Is the sell-off peaking or will the crash eventually take place, dragging the markets down?
Some investors believe government bond yields are near their peak, even as markets continue to expect the Federal Reserve to be more “aggressive” and try to tame the worst inflation in decades. The fall in bonds has intensified in recent days as yields on US Treasuries – which move inversely to prices – hit their highest levels since the 2008 global financial crisis on concerns that the Fed will need to raise interest rates. interest rates more aggressively to reduce consumer prices.
Meanwhile, Fed Funds futures late on Thursday were pricing US interest rates peaking at 5% in May next year, up from bets this month that saw the rate at 4.4% by then.
Benchmark 10-year yields stood at 4.23%, while two-year yields stood at 4.61%, presenting a more attractive picture for income-seeking investors than at the start of the year, when yields were at 1.5% and 0.7%, respectively.
Some investors are more hesitant to signal a peak, citing the Fed’s sole focus on reducing consumer prices, which have proven far more persistent than many expected this year. With inflation so high and rising, it would be a mistake to assume that central banks will turn to ease if anything breaks. Depending on where they are in the tightening cycle, they might not even pause. Persistent labor shortages, broken supply chains, and other long-term changes in the global economy are likely to keep inflation high.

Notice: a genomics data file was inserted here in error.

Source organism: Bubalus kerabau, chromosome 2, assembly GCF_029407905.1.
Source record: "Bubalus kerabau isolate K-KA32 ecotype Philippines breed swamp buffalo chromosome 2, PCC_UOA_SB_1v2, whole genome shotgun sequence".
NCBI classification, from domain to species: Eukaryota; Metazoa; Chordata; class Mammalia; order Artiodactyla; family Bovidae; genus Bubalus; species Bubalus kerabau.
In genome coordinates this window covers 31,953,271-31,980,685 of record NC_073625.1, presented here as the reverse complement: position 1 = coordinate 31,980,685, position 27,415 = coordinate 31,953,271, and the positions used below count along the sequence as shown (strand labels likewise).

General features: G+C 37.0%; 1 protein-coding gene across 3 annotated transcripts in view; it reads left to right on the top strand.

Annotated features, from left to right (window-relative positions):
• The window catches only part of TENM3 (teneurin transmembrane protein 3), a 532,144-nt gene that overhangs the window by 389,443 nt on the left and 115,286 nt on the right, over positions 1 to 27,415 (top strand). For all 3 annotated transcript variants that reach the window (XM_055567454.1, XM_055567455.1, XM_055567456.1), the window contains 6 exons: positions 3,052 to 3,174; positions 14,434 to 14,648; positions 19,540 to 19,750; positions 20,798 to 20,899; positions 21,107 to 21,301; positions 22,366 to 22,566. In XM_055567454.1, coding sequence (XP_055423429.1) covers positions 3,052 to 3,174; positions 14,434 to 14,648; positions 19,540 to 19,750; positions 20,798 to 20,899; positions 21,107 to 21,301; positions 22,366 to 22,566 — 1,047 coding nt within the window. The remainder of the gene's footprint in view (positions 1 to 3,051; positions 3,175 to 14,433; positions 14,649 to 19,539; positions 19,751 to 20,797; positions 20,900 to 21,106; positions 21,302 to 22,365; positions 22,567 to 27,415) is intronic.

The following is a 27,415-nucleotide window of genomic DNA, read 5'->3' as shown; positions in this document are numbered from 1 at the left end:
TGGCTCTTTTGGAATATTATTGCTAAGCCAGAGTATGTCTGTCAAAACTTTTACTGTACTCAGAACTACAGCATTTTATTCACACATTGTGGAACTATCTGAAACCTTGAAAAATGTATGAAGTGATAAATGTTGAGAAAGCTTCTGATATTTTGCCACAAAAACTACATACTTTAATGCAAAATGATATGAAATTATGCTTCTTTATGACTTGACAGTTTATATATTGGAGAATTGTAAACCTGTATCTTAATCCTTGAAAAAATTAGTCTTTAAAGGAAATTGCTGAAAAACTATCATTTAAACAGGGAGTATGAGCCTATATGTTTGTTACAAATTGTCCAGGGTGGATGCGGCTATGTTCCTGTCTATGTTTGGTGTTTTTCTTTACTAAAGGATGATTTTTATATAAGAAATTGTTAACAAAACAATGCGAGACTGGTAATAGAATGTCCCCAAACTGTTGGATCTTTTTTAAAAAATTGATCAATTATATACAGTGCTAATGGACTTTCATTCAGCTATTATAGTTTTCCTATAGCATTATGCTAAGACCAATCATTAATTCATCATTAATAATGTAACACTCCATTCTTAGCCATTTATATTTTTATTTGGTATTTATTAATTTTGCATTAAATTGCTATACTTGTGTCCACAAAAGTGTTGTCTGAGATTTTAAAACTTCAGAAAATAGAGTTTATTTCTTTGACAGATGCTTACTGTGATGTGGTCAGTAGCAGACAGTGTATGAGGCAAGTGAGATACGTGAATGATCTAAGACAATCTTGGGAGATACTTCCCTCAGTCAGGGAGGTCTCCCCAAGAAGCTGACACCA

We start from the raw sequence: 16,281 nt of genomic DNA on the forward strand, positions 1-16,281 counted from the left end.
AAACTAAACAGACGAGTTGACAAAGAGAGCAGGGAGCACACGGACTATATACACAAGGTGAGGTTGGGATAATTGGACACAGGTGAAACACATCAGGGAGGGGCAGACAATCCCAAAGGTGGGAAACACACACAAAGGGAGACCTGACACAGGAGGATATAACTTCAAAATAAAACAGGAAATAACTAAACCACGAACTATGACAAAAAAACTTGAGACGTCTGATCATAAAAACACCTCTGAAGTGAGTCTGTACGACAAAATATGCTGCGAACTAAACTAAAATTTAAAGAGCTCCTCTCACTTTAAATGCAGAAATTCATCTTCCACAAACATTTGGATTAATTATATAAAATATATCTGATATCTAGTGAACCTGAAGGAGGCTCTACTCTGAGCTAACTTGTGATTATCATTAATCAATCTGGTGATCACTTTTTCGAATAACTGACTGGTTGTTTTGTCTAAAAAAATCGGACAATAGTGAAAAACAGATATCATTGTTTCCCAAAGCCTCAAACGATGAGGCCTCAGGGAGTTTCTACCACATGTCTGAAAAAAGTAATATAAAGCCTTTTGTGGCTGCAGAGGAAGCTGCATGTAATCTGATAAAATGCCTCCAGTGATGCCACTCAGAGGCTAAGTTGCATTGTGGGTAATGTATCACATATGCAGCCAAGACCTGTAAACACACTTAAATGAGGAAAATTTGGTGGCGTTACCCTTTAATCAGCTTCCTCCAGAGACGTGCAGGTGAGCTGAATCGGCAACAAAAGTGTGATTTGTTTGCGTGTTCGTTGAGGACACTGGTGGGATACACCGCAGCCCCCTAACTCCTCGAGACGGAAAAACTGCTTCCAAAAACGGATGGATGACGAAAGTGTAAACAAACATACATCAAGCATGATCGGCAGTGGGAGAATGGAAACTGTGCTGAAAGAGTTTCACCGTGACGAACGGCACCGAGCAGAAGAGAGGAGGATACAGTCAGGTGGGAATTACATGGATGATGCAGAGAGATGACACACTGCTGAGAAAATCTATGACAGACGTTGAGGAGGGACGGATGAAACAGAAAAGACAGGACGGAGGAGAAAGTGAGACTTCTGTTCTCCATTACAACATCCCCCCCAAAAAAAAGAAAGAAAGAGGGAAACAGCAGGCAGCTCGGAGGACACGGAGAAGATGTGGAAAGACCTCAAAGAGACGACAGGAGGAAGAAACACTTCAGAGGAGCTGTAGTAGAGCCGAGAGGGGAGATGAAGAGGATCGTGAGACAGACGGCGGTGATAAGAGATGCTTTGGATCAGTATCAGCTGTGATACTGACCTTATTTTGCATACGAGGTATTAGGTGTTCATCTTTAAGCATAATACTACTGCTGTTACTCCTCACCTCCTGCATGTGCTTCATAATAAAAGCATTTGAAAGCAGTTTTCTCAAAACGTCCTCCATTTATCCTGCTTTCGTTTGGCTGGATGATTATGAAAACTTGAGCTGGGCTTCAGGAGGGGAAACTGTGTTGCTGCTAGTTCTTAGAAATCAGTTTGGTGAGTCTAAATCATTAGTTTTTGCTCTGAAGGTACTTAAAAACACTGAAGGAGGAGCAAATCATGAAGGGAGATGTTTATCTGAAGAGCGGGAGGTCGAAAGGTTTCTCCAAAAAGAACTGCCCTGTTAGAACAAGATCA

Last week S&P 500 gained +4,74%, Dow Jones Industrial +5,07%, Nasdaq +5,78%, Russell 2000 +3,60%, and Dax40 +2,36%.
The Economic Calendar of the week (24/10 – 28/10) has very interesting readings, such as German Manufacturing PMI, UK Manufacturing PMI, US Manufacturing PMI, and Eurozone Manufacturing PMI for October, German Ifo Business Climate for October, US Consumer Confidence for October, China Industrial Production for September, China GDP for Q3, China Trade Balance for September, US New Home Sales for September, US Crude Oil Inventories weekly based, German Consumer Climate for November, Eurozone Interest Rate Decision, US GDP for Q3, U.S Initial Jobless Claims (weekly released), Japan Interest Rate Decision, France GDP, German GDP for Q3, US PCE for September, US Pending Home Sales for September, including the speaking of Mrs. Lagarde and Mr. Powel.
by Stavros Chanidis
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